Ethanol Commodore to debut in 2010

AutoTrader NZ
Published 3 September 2020

And he says Holden is working with US biofuel firm Coskata to develop a plant that manufactures ethanol from grass clippings, wood chips and household rubbish. Coskata already has an agreement with General Motors in America.

Reuss says Coskata makes its bio-fuels by using micro-organisms to break down waste and convert it to ethanol rather than by the more common conversion of food crops.

That’s in line with Holden’s wish to help develop a fuel using ethanol produced from non-edible plants which need 30 percent less water to grow.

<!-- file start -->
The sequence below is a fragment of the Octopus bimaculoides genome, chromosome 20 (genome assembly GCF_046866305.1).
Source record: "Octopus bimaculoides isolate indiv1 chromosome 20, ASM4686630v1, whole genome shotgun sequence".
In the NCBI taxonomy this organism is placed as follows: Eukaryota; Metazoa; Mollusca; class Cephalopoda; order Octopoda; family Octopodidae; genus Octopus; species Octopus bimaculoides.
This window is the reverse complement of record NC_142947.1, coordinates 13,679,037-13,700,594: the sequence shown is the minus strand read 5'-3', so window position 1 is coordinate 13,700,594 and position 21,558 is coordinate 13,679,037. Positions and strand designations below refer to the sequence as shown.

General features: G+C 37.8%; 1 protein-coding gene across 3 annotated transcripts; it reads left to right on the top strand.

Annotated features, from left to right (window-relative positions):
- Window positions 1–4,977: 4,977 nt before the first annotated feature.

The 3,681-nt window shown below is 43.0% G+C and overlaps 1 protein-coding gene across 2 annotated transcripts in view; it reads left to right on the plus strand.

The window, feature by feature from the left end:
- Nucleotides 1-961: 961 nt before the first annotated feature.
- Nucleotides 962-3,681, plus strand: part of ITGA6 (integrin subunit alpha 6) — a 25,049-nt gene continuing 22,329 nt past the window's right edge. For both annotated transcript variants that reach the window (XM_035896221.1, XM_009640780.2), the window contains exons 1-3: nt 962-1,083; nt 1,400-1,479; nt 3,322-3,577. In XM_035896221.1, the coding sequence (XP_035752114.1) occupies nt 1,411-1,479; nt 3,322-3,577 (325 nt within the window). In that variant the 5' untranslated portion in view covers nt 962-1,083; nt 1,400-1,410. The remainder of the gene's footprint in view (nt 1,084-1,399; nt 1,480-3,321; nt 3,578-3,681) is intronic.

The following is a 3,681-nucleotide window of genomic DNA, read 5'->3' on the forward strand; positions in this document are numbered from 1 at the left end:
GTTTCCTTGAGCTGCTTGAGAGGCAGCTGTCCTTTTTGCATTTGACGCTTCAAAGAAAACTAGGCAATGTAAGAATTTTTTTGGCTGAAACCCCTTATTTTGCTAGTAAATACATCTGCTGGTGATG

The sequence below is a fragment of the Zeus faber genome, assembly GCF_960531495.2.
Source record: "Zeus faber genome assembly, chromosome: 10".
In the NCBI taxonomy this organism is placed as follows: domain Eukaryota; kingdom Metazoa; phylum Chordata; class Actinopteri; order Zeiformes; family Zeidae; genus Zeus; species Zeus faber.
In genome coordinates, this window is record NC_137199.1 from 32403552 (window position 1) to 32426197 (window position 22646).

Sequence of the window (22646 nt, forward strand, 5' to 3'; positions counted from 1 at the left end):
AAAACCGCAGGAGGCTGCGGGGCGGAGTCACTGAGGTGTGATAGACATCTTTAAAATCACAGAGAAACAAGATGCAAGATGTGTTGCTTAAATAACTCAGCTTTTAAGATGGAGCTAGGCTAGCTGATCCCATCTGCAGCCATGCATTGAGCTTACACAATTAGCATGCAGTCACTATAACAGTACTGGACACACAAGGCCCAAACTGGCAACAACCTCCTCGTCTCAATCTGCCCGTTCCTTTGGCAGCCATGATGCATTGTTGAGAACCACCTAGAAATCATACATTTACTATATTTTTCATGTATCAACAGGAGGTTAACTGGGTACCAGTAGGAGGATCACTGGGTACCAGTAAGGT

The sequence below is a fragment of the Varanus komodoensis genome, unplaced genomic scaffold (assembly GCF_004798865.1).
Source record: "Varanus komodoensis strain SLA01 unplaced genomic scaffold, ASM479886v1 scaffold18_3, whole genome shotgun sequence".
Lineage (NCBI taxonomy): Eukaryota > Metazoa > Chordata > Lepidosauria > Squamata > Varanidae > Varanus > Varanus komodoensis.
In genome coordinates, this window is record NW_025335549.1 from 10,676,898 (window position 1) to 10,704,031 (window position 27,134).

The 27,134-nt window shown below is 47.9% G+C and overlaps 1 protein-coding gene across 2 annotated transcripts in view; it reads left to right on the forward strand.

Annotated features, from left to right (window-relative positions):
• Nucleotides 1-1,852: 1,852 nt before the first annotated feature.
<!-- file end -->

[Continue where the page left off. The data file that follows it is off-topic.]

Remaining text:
Reuss says the E85-fuelled Commodores will be available with V6 and V8 engines and will be more powerful than current petrol versions, because E85, a blend of 85 percent ethanol and 15 percent petrol, is higher octane.

He says Holden hopes announcing an ethanol-fuelled Commodore will trigger the expansion of ethanol to a countrywide network of filling stations.

Holden plans to reduce its vehicles’ dependence on imported oil by measures that include improving petrol and diesel vehicles’ fuel efficiency, replacing oil with Australian-made alternatives, introducing hybrid petrol-electric vehicles and marketing more LPG-fuelled models like the Commodore Ute pictured.

Reuss deflected questions about rumours that Holden will again market a four-cylinder Commodore. The last Holden four was in the late 1980s VN, though the brand has sold four-cylinder engined Commodore and Statesman models in Asia.